Offsetting the Fear of Digital Applications in the Classroom

While attending a recent summer workshop, I was surprised to become immersed in debate about the validity of digitally-based classrooms.  Isn’t that a topic for last century?  Hasn’t President Obama been pushing an agenda so that all schools are connected?

Yet a vocal opposition of teachers around me insisted that the digital world is only a passing trend, that it’s only young teachers who are equipped to incorporate digital tools and applications into literacy instruction.

I became a bit conscious of my gray roots and wrinkles as I responded. To me, digital literacy and learning should merge in every classroom, everyday, as authentic representations of the ways that today’s adolescents read their worlds. Digital tools offer advantages, sometimes called “affordances” (Boyd, 2010), through access to multiple modalities and participatory culture.

But I also understand how individuals who haven’t had a lot of exposure to technology in their personal lives or professional development might be hesitant, even afraid. A teacher who stands before a class of skeptical students is vulnerable.  We’re expected to know everything: Common Core content, multiple intelligences, classroom management strategies, formative assessment…. Whew!  Who has time for digital applications, anyways?

Actually, digital intersections can ease the complex demands of our teaching profession. Technology in the classroom can provide students with individualization, inquiry, and engagement that complement traditional — and proven— methods of literacy learning.  It does require taking academic risks, but the rewards can be invigorating.

Three Steps You Can Take to Gain Digital Proficiency

  • Find a trusted colleague. Learning how to navigate web applications is different than learning from a book.  Until you’ve been personally shown the series of steps to, say, set up a blog or transfer a link to a teacher website, the digital world seems daunting.  If you have a colleague whom you can trust with the raw truth that you really don’t know Instagram (or Moodle, Google Classroom, the difference among Internet Explorer/ Firefox/ Chrome: the list can be long), you’ve started on the path to digital proficiency. Set up mutually convenient times to meet and exchange ideas.  And, who knows?  Your colleague likely will inhale your content area expertise in a mutuality of collaboration.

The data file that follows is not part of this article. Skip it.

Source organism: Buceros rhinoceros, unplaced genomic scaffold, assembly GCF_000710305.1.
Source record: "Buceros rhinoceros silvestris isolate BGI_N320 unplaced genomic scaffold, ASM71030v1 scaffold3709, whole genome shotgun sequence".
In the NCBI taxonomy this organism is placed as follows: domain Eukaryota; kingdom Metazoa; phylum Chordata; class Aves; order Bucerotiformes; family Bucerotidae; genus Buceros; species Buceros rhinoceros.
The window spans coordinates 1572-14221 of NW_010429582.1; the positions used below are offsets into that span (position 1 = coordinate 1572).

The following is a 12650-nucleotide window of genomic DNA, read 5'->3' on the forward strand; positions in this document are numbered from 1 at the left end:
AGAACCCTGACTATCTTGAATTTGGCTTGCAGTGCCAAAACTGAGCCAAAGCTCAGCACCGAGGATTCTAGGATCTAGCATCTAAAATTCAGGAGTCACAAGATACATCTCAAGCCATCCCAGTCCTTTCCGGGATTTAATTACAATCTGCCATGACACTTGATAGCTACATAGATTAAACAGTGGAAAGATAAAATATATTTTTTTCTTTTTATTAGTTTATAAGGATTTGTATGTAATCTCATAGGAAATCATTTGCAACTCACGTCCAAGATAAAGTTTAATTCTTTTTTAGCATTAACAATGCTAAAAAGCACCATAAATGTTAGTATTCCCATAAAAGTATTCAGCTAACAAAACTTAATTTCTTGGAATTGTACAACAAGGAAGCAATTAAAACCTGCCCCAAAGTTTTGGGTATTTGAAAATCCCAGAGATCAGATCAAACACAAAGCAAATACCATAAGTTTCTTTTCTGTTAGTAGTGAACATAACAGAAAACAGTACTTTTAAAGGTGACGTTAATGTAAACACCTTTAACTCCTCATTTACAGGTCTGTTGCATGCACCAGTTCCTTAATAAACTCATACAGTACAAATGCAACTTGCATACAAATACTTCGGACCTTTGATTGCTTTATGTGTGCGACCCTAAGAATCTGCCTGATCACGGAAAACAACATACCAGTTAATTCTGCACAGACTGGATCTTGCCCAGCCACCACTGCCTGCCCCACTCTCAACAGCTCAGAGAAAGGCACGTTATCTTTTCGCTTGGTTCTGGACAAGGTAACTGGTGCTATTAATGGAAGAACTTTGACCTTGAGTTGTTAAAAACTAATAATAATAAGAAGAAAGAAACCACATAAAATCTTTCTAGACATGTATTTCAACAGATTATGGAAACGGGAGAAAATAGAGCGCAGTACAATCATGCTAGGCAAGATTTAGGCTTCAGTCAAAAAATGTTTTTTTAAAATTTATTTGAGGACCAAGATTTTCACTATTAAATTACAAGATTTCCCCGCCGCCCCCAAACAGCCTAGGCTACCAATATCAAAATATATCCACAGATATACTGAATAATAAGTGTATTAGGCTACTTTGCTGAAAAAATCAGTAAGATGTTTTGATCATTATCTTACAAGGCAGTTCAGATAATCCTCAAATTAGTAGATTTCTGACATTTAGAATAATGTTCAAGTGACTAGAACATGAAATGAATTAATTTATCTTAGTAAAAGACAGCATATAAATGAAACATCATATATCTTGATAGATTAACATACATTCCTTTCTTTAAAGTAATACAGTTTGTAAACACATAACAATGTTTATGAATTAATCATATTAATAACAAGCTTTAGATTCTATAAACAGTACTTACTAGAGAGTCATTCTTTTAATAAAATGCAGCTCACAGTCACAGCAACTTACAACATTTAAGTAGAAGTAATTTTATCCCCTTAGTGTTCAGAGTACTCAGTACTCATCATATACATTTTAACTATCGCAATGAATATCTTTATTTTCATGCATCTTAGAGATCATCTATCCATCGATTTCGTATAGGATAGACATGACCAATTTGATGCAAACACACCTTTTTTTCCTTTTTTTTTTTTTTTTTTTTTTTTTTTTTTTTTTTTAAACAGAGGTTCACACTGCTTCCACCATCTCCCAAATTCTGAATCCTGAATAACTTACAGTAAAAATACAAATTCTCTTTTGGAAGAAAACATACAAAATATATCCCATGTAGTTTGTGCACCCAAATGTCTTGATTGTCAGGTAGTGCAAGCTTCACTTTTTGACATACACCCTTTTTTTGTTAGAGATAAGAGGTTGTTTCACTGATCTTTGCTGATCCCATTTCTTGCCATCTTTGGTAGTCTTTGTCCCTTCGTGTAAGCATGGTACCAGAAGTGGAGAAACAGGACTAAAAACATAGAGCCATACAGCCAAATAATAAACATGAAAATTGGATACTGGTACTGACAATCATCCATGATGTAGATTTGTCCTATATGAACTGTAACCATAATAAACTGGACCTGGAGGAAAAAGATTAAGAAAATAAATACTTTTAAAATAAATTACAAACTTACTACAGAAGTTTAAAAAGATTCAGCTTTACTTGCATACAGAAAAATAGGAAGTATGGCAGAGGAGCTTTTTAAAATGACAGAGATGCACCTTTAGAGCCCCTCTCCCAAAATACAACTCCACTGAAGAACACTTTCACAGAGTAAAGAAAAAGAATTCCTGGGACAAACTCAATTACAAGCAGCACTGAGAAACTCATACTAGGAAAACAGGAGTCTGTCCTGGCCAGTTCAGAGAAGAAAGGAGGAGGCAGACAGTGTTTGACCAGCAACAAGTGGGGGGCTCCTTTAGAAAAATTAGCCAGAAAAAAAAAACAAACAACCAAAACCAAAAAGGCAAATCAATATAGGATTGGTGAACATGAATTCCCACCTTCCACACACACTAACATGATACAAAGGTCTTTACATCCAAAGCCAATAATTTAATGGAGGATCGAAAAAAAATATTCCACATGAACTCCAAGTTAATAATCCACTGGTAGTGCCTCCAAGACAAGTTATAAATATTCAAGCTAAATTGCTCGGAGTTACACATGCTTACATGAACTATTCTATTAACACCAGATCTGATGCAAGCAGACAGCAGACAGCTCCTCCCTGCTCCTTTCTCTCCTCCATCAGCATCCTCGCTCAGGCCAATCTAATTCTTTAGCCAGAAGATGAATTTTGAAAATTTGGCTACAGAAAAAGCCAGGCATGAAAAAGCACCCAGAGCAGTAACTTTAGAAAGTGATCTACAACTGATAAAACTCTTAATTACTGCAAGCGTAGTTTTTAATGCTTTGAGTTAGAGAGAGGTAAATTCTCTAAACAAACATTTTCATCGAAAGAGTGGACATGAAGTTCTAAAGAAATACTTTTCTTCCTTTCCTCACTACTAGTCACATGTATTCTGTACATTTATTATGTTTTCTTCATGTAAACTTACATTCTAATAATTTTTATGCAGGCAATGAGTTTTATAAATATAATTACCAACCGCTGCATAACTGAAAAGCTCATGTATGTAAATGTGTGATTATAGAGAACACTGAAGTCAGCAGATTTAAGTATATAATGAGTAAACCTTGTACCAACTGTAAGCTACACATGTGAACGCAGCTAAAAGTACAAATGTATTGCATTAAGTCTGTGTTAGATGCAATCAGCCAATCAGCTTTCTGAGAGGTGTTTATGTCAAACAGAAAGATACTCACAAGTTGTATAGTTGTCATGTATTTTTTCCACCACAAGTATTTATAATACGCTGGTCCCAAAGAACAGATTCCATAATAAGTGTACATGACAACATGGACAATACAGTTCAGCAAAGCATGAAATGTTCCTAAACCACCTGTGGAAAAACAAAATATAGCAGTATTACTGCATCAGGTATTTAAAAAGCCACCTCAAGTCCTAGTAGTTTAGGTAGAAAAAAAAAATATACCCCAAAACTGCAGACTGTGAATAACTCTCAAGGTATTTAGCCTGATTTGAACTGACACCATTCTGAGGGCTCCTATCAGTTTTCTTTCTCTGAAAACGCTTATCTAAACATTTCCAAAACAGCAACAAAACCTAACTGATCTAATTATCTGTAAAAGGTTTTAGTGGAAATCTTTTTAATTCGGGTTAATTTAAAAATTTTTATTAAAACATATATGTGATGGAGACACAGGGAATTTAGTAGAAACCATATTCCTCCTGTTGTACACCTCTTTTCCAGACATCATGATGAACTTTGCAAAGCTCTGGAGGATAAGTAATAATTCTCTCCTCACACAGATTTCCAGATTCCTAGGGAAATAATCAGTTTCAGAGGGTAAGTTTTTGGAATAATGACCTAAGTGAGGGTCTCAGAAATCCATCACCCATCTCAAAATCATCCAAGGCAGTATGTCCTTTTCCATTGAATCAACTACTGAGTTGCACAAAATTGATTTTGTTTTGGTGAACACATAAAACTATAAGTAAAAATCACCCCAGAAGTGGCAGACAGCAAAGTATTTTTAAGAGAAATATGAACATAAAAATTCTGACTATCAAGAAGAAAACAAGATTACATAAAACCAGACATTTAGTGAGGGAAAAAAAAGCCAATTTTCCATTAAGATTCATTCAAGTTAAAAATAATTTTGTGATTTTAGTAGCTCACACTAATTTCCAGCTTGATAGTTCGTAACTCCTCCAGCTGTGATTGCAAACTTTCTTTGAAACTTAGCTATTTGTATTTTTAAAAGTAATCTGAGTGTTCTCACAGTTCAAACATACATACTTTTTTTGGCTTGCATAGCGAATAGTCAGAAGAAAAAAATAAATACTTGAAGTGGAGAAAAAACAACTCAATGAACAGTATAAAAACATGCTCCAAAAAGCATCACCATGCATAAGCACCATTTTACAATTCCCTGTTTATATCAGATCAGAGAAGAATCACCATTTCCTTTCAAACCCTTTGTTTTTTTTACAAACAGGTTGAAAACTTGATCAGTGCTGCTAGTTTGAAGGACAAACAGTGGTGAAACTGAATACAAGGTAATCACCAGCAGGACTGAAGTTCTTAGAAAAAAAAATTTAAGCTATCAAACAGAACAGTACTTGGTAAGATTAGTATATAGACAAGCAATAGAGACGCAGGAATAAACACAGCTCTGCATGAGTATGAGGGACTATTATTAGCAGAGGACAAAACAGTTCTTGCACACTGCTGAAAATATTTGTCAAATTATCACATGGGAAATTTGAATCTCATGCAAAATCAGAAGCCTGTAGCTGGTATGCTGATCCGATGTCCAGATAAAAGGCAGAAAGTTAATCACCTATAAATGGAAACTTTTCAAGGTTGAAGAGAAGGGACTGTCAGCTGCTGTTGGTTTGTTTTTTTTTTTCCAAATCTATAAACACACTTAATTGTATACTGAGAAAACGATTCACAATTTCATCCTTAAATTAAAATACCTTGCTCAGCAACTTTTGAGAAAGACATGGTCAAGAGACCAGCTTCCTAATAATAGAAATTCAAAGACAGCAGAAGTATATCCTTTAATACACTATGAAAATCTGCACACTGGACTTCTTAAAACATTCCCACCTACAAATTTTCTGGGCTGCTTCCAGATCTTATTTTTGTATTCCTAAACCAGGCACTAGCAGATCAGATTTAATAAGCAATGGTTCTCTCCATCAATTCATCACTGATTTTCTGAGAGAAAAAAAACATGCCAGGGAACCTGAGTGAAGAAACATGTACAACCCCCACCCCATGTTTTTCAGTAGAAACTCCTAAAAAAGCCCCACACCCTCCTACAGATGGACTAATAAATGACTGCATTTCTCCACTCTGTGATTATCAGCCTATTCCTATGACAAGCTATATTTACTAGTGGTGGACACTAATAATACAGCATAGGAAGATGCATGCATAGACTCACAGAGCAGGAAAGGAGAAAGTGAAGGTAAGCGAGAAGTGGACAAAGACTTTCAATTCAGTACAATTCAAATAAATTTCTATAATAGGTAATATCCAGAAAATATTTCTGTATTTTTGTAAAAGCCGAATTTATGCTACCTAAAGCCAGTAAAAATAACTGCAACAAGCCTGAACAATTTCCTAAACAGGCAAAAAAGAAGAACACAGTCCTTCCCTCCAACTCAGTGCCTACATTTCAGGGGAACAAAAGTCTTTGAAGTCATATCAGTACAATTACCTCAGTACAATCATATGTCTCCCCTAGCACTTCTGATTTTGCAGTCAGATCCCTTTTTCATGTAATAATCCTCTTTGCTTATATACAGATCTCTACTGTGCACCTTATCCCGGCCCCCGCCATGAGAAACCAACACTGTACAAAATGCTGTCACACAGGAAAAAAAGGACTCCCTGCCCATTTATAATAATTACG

• Pilot your new digital lesson when the stakes are low. Once you’ve found your digital inroad, it’s time to go live. Figure out where you can embed it into a unit under way cleanly and with supporting activities. Do you have a class of tech-savvy, invested learners? They’d likely help out if something goes awry.
  • Breathe deeply, reflect, and rededicate. You’ve done it!  Your digitally-infused lesson was a roaring success, simply an adequate learning event, or mediocre at best. Whichever the case, it’s time to feel proud of what you attempted and accomplished.  But don’t stop there. 

Be curious about new digital resources, approaches to 21st century pedagogies, and opportunities for continual PD.  After all, your digital excursions can open up many new and exhilarating possibilities.

References

danah boyd. (2010). “Social Network Sites as Networked Publics: Affordances, Dynamics, and Implications.” In Networked Self: Identity, Community, and Culture on Social Network Sites (ed. Zizi Papacharissi), pp. 39-58.

Carolyn Fortuna, Ph.D. is the recipient of the International Literacy Association’s 2015 grand prize Award for Technology and Reading.  She teaches high school English in Franklin, MA and is an adjunct faculty member at Rhode Island College. If you’d like information for your school or non-profit organization about workshops in digital and media literacy and learning, contact Carolyn at c4tuna31@gmail.com.

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